Land, Labor and Capital

"Wicksell had already recognized serious problems with the marginalist approach to capital theory. Essentially, whereas labor and land can each be measured in terms of its own technical unit (man-hours, acres, et cetera) heterogeeous capital in the aggregate must instead be expressed in value terms -- how, otherwise, to sum a railroad and a sewing machine?" -- Goodspeed, Rethinking the Keynesian Revolution, p. 25

Assuming Goodspeed has Wicksell right here, Wicksell is mistaken. Of course, we can measure labor in man-hours and land in acres, and for some purposes those measures are useful... but not for economic analysis. In economical terms, land and labor should be "measured" exactly as capital is: by the discounted value of the future income streams they are expected to produce. An acre of land in Manhattan is in no economic sense the same as an acre in Antarctica, and a man-hour of Joe Blow's labor is not economically identical to an hour of Kobe Bryant's labor. We might just as well analyze capital in terms of kilograms as land in terms of acres or labor in terms of hours.

You can easily see this for yourself with the help of a thought experiment: Imagine I have a black box. I tell you that, if you give me a thousand dollars, I will disappear into the box, and I guarantee in a year I will return and hand you $1100. Will you take the deal? If you believe my guarantee, your only consideration will be what else you might do with the money. If you had planned to invest it for a year, then you will estimate what chance you have of earning a higher return elsewhere. So long as you believe my pledge, it won't matter to you if what I do in the box is work a lot, or sit back and let a machine or a plot of land earn me $100.

The valuation of capital goods is no more or less puzzling than the valuation of land and labor. Since land and labor also produce their yields only in the future, the prevailing interest rate is as much a part of their valuation as it is for capital goods. And, once again, this was worked out decades ago by Mises:

"Land and the services it renders are dealt with in the same way as other factors of production and their services. Control of a better tool yields 'rent' when compared with the returns of less suitable tools which must be utilized on account of the insufficient supply of more suitable ones. The abler and more zealous worker earns a 'rent' when compared with the wages earned by his less skillful and less industrious competitors...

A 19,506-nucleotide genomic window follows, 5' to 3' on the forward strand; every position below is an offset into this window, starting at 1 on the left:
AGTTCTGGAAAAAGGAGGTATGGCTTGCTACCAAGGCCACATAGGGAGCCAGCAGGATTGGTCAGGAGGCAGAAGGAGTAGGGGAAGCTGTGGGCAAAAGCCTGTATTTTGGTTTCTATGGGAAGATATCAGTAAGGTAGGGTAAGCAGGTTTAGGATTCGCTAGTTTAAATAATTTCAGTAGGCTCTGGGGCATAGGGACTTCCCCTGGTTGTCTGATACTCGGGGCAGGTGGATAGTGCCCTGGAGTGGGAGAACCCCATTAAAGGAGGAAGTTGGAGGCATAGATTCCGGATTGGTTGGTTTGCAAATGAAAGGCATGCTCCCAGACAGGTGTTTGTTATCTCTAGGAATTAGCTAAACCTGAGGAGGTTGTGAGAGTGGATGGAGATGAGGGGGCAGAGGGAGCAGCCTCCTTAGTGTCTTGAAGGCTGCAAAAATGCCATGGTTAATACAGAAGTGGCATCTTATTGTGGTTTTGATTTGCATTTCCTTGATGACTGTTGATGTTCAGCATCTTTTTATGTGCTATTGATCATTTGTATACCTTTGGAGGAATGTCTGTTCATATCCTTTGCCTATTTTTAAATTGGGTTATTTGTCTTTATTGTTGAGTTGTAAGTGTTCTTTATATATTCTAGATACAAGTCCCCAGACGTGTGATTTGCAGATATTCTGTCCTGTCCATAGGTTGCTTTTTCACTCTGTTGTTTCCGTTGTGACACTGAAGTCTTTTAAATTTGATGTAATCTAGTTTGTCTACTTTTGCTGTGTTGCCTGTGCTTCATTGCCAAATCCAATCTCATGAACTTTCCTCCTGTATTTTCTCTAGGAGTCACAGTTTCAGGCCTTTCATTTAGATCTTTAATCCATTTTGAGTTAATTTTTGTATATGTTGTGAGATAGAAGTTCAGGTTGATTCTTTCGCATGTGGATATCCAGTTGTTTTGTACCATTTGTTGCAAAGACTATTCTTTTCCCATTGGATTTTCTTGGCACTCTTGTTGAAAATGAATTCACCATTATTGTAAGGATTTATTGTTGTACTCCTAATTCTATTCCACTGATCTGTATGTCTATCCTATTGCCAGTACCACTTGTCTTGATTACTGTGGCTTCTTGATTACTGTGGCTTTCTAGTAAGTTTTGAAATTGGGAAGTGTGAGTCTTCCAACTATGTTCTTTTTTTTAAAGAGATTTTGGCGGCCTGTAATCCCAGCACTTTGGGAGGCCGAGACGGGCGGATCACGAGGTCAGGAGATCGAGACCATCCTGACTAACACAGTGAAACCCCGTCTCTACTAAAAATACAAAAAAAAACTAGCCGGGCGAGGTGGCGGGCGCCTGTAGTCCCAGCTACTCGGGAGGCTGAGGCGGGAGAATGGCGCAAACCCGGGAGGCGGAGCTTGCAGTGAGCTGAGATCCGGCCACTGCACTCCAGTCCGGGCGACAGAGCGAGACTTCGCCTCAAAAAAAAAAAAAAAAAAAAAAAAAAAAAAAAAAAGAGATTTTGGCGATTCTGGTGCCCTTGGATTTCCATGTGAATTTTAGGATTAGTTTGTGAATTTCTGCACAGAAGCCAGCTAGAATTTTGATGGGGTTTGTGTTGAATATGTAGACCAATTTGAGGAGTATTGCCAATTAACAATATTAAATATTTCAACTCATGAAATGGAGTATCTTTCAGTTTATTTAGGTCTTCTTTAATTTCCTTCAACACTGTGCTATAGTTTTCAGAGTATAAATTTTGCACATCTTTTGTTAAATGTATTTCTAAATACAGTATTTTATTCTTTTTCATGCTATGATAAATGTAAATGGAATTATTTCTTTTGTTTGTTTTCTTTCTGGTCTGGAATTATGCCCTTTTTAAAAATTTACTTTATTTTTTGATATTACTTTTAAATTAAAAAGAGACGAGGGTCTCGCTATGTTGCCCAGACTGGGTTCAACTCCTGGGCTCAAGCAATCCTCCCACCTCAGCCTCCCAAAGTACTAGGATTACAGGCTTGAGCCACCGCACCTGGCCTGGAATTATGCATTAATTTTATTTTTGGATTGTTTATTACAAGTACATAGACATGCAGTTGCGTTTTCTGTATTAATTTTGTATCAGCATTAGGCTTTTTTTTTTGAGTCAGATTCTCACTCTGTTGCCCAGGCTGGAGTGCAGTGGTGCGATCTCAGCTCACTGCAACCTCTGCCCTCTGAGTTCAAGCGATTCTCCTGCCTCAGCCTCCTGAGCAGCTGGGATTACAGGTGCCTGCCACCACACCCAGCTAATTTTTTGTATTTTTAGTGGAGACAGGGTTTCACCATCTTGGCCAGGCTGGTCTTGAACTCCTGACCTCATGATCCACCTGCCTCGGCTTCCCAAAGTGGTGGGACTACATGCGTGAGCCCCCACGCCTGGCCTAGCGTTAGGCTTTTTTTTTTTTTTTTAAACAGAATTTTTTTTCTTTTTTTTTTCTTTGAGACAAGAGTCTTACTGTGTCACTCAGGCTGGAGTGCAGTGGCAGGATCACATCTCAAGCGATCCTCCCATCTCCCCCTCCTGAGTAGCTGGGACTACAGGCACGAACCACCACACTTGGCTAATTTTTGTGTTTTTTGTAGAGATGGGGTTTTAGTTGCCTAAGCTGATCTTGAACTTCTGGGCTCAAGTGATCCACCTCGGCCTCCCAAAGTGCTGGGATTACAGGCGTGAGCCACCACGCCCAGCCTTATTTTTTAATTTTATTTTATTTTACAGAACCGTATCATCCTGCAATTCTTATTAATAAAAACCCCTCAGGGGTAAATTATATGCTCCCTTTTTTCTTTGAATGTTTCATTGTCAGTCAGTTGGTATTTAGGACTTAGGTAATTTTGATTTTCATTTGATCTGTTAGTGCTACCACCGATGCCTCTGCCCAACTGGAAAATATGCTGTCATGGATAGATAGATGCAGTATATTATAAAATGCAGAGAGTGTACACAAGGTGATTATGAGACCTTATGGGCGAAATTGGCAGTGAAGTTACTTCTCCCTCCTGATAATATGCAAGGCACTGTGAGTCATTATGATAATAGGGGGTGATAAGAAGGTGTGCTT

"The modern theory of value and prices is not based on the classification of the factors of production as land, capital, and labor. Its fundamental distinction is between goods of higher and of lower orders, between producers' goods and consumers' goods... The law controlling the determination of the prices of the factors of production is the same with all classes and specimens of these factors." -- Human Action, pp. 631-632

UPDATE: And here is Mises making the point above on the relevance of interest to land and labor valuation:

"No less than in any other branch of production, the time factor enters also into the conduct of hunting, fishing, grazing, cattle breeding, plant growing, lumbering and water utilization. Here too man must choose between satisfaction in nearer and in more remote periods of the future. Here too the phenomenon of originary interest, entailed in every human action, plays its paramount role" (p. 635)


  1. Dr. Callahan,
    I was just wondering, do you think that either translation of Capital and Interest is fine or do you think that out of the Sennholz or William Smart translations one is better than the other? I ask because with Smart's translation you can get just the Positive Theory of Capital but with the Sennholz translation you have to get all three volumes of Capital and Interest. You seem to have an interest in translation and you are presently dealing with Bohm, so I thought I might see if you had an opinion. Thank you very much.


    1. Senyor, I don't know: I've never compared them.


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